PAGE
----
In many ways, kidney disease is the poster child for health disparities in the United States. In 2012, African Americans were nearly four times as likely and Native Americans nearly twice as likely as whites to experience kidney failure (1). African Americans, Hispanics, Native Americans, and Alaska Natives are twice as likely as whites to have diabetes, the leading cause of kidney disease. The incidence of ESRD in people with diabetes is six times as high in Native Americans compared with the incidence in the general population of diabetes patients. Moreover, minority populations spend more time on the wait list for a kidney transplant and are less likely to utilize a home dialysis modality (2).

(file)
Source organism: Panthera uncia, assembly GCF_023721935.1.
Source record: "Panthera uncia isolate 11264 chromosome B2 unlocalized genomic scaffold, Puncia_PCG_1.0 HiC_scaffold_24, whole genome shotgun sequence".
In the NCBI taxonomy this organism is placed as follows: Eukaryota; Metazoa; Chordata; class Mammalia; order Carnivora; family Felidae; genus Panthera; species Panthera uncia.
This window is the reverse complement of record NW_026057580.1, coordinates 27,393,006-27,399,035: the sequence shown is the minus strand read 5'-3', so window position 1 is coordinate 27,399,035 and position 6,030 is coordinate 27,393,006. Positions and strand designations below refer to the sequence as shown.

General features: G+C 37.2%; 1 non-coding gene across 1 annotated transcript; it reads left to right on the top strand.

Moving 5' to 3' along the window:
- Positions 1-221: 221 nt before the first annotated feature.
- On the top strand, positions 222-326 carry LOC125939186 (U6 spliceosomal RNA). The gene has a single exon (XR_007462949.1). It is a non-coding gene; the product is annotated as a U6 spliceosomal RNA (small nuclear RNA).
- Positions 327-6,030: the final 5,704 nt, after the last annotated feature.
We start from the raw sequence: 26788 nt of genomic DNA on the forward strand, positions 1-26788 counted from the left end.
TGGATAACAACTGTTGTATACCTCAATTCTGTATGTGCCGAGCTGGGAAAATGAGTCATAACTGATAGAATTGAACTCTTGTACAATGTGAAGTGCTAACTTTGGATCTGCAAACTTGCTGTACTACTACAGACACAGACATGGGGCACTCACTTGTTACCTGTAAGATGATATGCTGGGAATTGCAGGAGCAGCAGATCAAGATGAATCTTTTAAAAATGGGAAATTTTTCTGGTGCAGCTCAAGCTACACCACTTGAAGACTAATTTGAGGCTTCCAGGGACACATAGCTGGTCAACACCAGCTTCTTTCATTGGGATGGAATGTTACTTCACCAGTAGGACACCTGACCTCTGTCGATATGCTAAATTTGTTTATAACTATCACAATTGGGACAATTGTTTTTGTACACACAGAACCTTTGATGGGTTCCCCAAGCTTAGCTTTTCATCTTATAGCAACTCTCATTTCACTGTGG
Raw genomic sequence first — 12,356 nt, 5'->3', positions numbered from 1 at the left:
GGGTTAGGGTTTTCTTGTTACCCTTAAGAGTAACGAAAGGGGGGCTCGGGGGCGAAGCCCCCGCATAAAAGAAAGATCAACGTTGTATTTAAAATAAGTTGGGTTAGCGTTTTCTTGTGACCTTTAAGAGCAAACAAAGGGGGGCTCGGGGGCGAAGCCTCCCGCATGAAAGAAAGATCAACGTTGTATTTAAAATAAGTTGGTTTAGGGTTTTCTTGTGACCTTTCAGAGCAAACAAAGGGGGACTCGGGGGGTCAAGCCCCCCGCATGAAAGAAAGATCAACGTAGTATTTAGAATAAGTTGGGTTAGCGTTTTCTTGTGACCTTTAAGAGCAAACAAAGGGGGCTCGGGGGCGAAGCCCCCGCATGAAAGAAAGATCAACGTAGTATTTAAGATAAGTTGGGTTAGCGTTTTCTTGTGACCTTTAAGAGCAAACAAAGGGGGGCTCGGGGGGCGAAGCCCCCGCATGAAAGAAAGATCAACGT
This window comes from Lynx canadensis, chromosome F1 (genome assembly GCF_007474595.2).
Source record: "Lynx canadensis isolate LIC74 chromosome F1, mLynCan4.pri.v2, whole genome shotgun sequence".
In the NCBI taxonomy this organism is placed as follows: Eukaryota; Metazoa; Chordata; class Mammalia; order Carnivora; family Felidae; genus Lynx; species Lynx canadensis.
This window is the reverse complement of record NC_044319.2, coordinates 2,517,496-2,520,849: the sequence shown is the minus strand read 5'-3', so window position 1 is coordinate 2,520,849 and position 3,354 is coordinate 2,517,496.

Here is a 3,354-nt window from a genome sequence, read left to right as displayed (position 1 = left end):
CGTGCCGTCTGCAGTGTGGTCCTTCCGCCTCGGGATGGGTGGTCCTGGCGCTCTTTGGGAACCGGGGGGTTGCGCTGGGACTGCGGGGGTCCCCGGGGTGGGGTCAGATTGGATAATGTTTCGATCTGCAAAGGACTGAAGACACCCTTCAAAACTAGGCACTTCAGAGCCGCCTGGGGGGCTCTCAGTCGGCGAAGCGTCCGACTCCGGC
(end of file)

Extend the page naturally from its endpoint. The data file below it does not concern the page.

Addressing these health disparities was a top ASN Public Policy priority in 2014, and in 2015 the society will continue to prioritize efforts at the federal legislative, regulatory, and profession-sanctioned levels to raise awareness and reduce disparities. Table 1 depicts ASN’s efforts to integrate health disparities advocacy into every aspect of the society’s 2014 policy priorities. ASN endeavors to ensure that Congress, federal research funding agencies, and Medicare are aware of these discrepancies and take every opportunity to confront them on behalf of the millions of Americans who are at disproportionate risk for kidney disease or compromised access to kidney care.